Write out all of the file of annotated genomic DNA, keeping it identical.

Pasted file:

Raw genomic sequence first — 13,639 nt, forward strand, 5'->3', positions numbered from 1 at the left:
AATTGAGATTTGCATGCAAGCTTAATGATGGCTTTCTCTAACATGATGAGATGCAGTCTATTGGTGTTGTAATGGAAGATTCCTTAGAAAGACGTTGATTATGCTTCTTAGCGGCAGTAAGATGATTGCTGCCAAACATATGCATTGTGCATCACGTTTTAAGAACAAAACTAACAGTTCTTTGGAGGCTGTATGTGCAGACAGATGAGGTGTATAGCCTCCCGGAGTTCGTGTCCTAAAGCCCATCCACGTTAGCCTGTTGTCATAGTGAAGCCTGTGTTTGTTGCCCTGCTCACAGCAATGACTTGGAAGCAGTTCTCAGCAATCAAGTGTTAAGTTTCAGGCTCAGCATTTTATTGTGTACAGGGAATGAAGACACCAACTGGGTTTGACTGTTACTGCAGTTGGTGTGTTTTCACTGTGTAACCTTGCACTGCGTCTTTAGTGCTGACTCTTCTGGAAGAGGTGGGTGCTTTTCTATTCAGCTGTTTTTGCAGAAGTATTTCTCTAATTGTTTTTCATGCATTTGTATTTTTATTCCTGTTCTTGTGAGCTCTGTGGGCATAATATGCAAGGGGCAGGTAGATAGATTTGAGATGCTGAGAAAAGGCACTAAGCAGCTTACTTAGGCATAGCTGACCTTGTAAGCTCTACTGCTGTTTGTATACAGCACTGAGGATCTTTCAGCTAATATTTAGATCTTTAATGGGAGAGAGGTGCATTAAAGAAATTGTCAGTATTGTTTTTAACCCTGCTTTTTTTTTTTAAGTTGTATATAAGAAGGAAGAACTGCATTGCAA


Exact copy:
Raw genomic sequence first — 13,639 nt, forward strand, 5'->3', positions numbered from 1 at the left:
AATTGAGATTTGCATGCAAGCTTAATGATGGCTTTCTCTAACATGATGAGATGCAGTCTATTGGTGTTGTAATGGAAGATTCCTTAGAAAGACGTTGATTATGCTTCTTAGCGGCAGTAAGATGATTGCTGCCAAACATATGCATTGTGCATCACGTTTTAAGAACAAAACTAACAGTTCTTTGGAGGCTGTATGTGCAGACAGATGAGGTGTATAGCCTCCCGGAGTTCGTGTCCTAAAGCCCATCCACGTTAGCCTGTTGTCATAGTGAAGCCTGTGTTTGTTGCCCTGCTCACAGCAATGACTTGGAAGCAGTTCTCAGCAATCAAGTGTTAAGTTTCAGGCTCAGCATTTTATTGTGTACAGGGAATGAAGACACCAACTGGGTTTGACTGTTACTGCAGTTGGTGTGTTTTCACTGTGTAACCTTGCACTGCGTCTTTAGTGCTGACTCTTCTGGAAGAGGTGGGTGCTTTTCTATTCAGCTGTTTTTGCAGAAGTATTTCTCTAATTGTTTTTCATGCATTTGTATTTTTATTCCTGTTCTTGTGAGCTCTGTGGGCATAATATGCAAGGGGCAGGTAGATAGATTTGAGATGCTGAGAAAAGGCACTAAGCAGCTTACTTAGGCATAGCTGACCTTGTAAGCTCTACTGCTGTTTGTATACAGCACTGAGGATCTTTCAGCTAATATTTAGATCTTTAATGGGAGAGAGGTGCATTAAAGAAATTGTCAGTATTGTTTTTAACCCTGCTTTTTTTTTTTAAGTTGTATATAAGAAGGAAGAACTGCATTGCAA